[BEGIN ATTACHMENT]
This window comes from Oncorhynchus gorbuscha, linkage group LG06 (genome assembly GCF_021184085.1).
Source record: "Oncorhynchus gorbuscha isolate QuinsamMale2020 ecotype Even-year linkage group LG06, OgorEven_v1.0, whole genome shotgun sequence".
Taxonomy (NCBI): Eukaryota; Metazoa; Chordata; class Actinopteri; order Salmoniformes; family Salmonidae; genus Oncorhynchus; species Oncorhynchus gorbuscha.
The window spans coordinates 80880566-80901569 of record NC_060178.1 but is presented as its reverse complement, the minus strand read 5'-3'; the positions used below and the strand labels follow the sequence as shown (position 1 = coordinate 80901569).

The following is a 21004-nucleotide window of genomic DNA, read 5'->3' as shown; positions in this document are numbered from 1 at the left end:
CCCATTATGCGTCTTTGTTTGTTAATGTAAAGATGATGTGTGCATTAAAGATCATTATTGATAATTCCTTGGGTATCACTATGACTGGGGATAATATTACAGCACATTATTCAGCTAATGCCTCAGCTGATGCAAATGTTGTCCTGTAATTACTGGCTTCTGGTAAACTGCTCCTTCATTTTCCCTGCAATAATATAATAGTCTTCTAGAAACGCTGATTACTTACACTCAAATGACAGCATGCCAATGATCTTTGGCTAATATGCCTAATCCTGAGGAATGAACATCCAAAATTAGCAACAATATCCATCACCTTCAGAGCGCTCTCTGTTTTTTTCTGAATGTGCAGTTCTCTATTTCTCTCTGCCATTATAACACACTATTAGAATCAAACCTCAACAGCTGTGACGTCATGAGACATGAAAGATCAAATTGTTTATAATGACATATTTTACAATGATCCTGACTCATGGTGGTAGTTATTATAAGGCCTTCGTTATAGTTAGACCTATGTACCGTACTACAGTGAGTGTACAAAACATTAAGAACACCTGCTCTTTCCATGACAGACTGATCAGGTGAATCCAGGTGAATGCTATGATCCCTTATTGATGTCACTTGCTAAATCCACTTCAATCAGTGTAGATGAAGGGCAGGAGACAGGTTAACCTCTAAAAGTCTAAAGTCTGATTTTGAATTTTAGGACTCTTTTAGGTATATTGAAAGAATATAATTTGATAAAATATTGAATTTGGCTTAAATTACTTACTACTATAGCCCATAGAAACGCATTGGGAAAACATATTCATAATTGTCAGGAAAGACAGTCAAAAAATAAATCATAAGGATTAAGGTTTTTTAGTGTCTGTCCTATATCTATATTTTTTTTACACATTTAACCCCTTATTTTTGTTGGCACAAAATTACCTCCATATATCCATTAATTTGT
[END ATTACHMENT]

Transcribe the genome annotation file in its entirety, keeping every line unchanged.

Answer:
This window comes from Oncorhynchus gorbuscha, linkage group LG06 (genome assembly GCF_021184085.1).
Source record: "Oncorhynchus gorbuscha isolate QuinsamMale2020 ecotype Even-year linkage group LG06, OgorEven_v1.0, whole genome shotgun sequence".
Taxonomy (NCBI): Eukaryota; Metazoa; Chordata; class Actinopteri; order Salmoniformes; family Salmonidae; genus Oncorhynchus; species Oncorhynchus gorbuscha.
The window spans coordinates 80880566-80901569 of record NC_060178.1 but is presented as its reverse complement, the minus strand read 5'-3'; the positions used below and the strand labels follow the sequence as shown (position 1 = coordinate 80901569).

The following is a 21004-nucleotide window of genomic DNA, read 5'->3' as shown; positions in this document are numbered from 1 at the left end:
CCCATTATGCGTCTTTGTTTGTTAATGTAAAGATGATGTGTGCATTAAAGATCATTATTGATAATTCCTTGGGTATCACTATGACTGGGGATAATATTACAGCACATTATTCAGCTAATGCCTCAGCTGATGCAAATGTTGTCCTGTAATTACTGGCTTCTGGTAAACTGCTCCTTCATTTTCCCTGCAATAATATAATAGTCTTCTAGAAACGCTGATTACTTACACTCAAATGACAGCATGCCAATGATCTTTGGCTAATATGCCTAATCCTGAGGAATGAACATCCAAAATTAGCAACAATATCCATCACCTTCAGAGCGCTCTCTGTTTTTTTCTGAATGTGCAGTTCTCTATTTCTCTCTGCCATTATAACACACTATTAGAATCAAACCTCAACAGCTGTGACGTCATGAGACATGAAAGATCAAATTGTTTATAATGACATATTTTACAATGATCCTGACTCATGGTGGTAGTTATTATAAGGCCTTCGTTATAGTTAGACCTATGTACCGTACTACAGTGAGTGTACAAAACATTAAGAACACCTGCTCTTTCCATGACAGACTGATCAGGTGAATCCAGGTGAATGCTATGATCCCTTATTGATGTCACTTGCTAAATCCACTTCAATCAGTGTAGATGAAGGGCAGGAGACAGGTTAACCTCTAAAAGTCTAAAGTCTGATTTTGAATTTTAGGACTCTTTTAGGTATATTGAAAGAATATAATTTGATAAAATATTGAATTTGGCTTAAATTACTTACTACTATAGCCCATAGAAACGCATTGGGAAAACATATTCATAATTGTCAGGAAAGACAGTCAAAAAATAAATCATAAGGATTAAGGTTTTTTAGTGTCTGTCCTATATCTATATTTTTTTTACACATTTAACCCCTTATTTTTGTTGGCACAAAATTACCTCCATATATCCATTAATTTGT